Hover Craft

Last week I shared my top 10 Storyline Hacks (or creative workarounds as David Anderson & the Articulate staff prefer them to be called).  This week, I’d like to share how I created some of the fun hover animations on both that project and on the Mission Possible project.

Hover Basics

If you are new to or unfamiliar with Storyline, one feature you should get to know is the ability to add states to objects.  There are several built in states, one of which is “Hover”.  Basically, if you add this state to an object it will appear whenever the mouse is hovered over the object.  You can make the Hover state do almost anything including changing the look, adding sound and creating animation.  All these actions can come in handy for communicating directions to users, giving feedback or providing other support.

newstate    hover

 

Visual Changes

Here are some of my favorite visual changes from the Top 10 Hacks project. Note that all of them had some kind of visual change, plus the addition of a word describing the change and corresponding hack.

Randomize

Randomize is just a simple text change.  The Normal state has the text “{}  []  ||”  and the Hover state has the text “RANDOM  []  ||  {}  IZE”.  Yep.  That’s it.

random_1      randomize

 

Scratch

This effect was a simple change in the fill of the object from solid black to a striped pattern.  You can access these additional fill options by going to format shape.  You are able to fill your shape with a pattern, gradient, built in texture, or picture that you import.  Basically, you can fill it with anything.

fill

 

scratch_1      scratch

 

Slide & Scroll

These two are the same… and not the same.  In both, a left to right scroll is imitated, but they were achieved in different ways.  In Scroll, the scroll bar is an image that is flipped in the Hover state.  In Slide, the white circle is simply moved from one end of the slide to the other in the Hover state.

slide_1     slide

 

scroll_1     scroll

 

Hide

There are two ways to hide an object in the Hover state.  If it is an object created in Storyline, you can recolor it to match the background or make it transparent. If it is more complicated, like an imported picture, you can always delete the object from the Hover state.  Interestingly, you can also delete the object from the Normal state so that it appears when you hover.

hide_1      hide

 

Animation

Adding animation to a Hover state is quick and easy, but there is one trick to it: You can’t animate the objects copied from Normal state to Hover state.  Let me explain.

When you create a new Hover state for an object it automatically copies the object over.  You can then edit this object, delete it, add captions and other objects into the Hover state.  Anything that is added can be animated.  For example, in the Zoom animation, the large star burst shape is added to the rectangle’s Hover state so that shape can be animated to grow as it enters.

gif_zoom

 

If you want to animate the original object, you will need to delete or hide the original and then recreate, or paste in a copy of, that object.  This is what I did in the Loop example for the arc.  In addition, the word “LOOP” fades in.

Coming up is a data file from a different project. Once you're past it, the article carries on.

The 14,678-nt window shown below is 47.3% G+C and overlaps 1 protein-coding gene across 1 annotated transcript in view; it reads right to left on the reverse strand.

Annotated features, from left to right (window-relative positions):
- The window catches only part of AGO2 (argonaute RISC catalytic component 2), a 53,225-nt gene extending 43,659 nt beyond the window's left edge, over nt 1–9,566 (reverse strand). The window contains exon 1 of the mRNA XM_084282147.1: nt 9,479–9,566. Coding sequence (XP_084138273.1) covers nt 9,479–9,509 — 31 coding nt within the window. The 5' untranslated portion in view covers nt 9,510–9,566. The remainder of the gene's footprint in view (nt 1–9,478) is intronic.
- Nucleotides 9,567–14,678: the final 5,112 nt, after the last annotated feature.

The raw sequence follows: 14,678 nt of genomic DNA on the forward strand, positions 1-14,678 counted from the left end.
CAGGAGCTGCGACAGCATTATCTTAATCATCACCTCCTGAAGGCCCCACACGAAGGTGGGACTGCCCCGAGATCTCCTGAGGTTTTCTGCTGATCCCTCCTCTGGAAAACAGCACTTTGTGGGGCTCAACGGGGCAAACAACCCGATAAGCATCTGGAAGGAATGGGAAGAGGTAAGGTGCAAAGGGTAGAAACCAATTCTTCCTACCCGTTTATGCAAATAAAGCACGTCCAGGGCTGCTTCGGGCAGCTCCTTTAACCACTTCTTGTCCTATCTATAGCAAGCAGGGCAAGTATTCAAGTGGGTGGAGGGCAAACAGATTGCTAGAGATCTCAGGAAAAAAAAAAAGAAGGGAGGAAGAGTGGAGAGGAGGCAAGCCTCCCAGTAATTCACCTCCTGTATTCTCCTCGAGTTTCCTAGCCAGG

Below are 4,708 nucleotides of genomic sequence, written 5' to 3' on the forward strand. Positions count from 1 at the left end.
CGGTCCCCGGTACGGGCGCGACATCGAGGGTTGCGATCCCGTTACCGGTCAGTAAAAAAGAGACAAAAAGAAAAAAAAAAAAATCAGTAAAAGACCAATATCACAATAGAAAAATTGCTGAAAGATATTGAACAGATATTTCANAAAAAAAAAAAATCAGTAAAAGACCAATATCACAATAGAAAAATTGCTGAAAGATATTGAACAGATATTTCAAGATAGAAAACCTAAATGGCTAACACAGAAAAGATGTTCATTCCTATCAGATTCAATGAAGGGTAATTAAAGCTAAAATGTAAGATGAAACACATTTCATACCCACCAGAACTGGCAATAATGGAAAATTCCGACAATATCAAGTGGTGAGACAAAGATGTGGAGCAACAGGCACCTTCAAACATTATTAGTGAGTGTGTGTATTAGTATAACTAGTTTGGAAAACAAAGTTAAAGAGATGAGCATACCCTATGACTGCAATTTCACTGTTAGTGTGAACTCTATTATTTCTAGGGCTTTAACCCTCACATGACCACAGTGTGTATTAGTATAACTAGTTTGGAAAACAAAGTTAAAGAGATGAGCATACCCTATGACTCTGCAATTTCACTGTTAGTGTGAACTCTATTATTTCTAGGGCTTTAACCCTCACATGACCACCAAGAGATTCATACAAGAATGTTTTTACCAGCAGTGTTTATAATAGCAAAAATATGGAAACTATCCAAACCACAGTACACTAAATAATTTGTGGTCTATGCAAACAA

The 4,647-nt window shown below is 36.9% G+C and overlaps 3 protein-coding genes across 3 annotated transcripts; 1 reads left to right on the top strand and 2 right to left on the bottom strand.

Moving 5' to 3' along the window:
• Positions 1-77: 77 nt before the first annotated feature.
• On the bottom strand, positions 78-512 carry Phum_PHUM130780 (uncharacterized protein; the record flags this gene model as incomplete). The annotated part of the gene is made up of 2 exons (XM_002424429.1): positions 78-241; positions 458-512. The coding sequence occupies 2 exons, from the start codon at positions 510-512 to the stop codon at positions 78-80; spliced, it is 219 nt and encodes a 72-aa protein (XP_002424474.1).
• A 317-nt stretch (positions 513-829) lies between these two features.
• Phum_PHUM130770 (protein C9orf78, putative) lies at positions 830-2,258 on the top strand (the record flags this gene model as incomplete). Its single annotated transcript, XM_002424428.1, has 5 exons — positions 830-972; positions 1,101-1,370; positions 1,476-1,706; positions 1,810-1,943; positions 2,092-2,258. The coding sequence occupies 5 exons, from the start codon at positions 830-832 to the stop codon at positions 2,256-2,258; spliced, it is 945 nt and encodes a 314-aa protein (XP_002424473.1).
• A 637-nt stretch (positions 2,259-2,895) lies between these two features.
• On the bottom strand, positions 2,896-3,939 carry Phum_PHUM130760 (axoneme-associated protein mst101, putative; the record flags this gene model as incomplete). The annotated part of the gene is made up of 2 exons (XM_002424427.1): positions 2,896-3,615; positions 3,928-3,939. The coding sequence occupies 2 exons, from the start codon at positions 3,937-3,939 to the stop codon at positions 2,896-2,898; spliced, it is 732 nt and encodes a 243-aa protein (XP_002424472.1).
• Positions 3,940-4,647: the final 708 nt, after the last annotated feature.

gifloop

 

Audio Changes

The Mission Possible project had a lot of sound effects attached to the Hover states.  The computer turns on, things are written in a notebook, a calendar page flips, a door squeaks open; it was a lot of fun to make.

Just like with animation, this is an easy way to add some interesting audio to a project. All you have to do is insert your sound file while editing the Hover state.  Really – it’s that easy!

Note that the sound will play only while the mouse is hovering over that object.  It will then stop and start over the next time the mouse passes over. If you want to change the way the audio reacts to hovering you can instead add a trigger, and the audio, to the slide.  Your options for this are:

  • Audio plays on hover and does not stop (add a trigger to play the audio when the state of the object is equal to hover, do not add a trigger to pause or stop the audio)
  • Audio plays on hover, pauses when not hovering, and resumes from where it left off on the next hover (add a trigger to play when state is hover, add a second trigger to pause audio when the state of the object is not equal to hover)
  • Audio plays on hover, stops when not hovering, and starts from beginning on next hover – this is the same as it would act if you add audio to the hover state (add a trigger to play when state is hover, add a second trigger to stop audio when the state of the object is not equal to hover)

 

This is really just scratching the surface of what you can do with the Hover state in Storyline. What fun things would you like to create?  How have you used the built in states in an interesting way?  Share in the comments!

 

 

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4 comments

  1. Nicely done, Allison! Thanks so much for explaining how you did each one. So nice when effects that are that simple to build can have such an impressive impact in the end. You did a great job!

    Like

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